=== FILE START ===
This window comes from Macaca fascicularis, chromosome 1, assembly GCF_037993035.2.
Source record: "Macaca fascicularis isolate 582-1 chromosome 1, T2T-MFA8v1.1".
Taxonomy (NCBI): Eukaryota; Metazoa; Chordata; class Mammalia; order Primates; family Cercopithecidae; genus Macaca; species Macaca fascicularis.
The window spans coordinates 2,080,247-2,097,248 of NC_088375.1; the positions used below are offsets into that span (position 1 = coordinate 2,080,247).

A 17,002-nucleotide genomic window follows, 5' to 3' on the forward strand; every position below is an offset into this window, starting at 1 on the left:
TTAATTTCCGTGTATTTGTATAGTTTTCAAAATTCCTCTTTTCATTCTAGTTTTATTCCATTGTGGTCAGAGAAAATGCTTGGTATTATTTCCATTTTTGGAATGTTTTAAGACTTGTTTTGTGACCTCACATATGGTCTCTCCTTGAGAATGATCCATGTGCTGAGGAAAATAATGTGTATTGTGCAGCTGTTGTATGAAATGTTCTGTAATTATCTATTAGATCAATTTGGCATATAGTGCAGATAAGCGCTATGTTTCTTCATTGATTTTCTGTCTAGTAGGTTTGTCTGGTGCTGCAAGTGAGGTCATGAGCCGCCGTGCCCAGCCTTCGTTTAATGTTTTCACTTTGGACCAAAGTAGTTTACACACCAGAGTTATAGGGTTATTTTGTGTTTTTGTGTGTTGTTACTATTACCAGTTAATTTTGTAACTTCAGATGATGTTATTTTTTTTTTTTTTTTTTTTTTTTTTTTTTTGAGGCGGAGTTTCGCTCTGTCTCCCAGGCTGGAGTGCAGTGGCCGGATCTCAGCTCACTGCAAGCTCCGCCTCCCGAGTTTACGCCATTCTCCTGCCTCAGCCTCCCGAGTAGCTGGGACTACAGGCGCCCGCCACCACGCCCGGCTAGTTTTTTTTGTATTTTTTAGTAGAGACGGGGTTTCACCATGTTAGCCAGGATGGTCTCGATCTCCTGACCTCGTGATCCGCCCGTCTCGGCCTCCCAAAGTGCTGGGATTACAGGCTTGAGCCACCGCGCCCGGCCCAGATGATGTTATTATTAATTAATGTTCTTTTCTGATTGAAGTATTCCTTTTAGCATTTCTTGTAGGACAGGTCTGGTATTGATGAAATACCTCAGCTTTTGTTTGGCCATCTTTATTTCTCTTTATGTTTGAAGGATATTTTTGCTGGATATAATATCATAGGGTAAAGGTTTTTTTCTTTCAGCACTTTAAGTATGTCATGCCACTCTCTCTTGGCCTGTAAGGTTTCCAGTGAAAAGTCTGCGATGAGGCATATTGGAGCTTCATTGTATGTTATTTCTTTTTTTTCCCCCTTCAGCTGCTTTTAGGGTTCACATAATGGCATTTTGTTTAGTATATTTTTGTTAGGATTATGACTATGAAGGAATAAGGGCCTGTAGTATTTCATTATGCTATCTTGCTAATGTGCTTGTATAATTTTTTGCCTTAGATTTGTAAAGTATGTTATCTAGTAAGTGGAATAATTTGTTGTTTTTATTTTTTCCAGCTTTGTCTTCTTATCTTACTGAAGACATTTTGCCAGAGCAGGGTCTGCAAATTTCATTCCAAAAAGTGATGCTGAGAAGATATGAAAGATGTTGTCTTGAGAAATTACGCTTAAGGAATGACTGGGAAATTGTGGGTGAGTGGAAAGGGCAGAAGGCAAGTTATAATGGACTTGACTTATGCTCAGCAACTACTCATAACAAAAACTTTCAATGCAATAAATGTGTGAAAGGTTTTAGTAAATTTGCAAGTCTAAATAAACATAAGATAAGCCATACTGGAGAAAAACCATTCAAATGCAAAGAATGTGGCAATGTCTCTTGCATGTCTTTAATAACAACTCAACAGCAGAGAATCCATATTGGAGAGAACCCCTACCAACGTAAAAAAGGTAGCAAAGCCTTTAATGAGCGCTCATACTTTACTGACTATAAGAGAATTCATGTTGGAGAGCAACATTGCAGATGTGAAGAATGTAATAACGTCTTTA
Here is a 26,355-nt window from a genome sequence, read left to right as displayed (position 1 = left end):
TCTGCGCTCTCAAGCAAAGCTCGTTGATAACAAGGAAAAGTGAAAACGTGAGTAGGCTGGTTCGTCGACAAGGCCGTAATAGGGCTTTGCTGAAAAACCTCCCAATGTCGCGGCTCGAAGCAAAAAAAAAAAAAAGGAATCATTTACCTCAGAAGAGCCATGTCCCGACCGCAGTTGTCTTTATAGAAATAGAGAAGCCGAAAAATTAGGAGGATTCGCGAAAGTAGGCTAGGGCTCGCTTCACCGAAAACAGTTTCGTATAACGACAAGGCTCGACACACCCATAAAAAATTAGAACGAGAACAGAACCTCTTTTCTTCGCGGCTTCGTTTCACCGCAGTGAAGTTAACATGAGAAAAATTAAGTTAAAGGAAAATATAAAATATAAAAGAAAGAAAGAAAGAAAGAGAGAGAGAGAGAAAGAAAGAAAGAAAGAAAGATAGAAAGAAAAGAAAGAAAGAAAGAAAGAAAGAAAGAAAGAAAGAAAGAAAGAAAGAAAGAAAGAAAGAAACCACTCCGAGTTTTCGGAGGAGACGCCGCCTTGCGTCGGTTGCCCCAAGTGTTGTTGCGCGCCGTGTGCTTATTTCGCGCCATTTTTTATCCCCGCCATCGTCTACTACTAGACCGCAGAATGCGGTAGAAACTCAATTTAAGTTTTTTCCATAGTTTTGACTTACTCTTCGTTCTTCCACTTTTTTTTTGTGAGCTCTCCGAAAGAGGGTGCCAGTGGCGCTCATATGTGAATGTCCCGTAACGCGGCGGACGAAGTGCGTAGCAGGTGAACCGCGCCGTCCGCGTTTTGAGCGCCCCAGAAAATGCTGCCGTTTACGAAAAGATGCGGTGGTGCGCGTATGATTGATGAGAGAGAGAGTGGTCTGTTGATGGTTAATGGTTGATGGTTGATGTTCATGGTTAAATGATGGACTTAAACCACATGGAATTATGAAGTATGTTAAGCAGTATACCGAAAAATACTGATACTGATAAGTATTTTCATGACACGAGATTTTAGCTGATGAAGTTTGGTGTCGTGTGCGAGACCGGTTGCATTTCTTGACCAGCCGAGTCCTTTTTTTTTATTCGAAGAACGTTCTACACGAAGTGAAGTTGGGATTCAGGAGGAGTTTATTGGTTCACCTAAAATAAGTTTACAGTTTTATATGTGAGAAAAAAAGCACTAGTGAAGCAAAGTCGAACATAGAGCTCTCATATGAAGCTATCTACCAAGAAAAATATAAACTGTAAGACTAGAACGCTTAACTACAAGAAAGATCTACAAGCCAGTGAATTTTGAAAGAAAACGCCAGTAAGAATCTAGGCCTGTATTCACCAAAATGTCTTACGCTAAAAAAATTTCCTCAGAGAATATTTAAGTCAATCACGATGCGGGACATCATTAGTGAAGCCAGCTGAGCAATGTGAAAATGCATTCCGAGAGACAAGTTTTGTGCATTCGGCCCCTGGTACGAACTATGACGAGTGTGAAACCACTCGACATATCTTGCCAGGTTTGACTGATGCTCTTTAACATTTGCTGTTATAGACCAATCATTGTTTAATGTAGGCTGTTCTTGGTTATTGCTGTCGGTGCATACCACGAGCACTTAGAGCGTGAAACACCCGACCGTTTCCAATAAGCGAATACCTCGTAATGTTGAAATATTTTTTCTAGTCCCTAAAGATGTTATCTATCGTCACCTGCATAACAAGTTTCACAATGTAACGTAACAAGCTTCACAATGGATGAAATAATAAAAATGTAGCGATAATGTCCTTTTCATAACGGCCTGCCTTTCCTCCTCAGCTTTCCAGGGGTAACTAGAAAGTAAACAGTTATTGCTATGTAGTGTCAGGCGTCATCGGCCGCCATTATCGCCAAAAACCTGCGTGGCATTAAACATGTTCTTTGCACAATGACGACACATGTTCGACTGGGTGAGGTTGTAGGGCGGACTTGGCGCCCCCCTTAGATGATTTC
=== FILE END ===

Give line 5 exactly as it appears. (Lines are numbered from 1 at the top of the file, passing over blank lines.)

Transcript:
A 17,002-nucleotide genomic window follows, 5' to 3' on the forward strand; every position below is an offset into this window, starting at 1 on the left: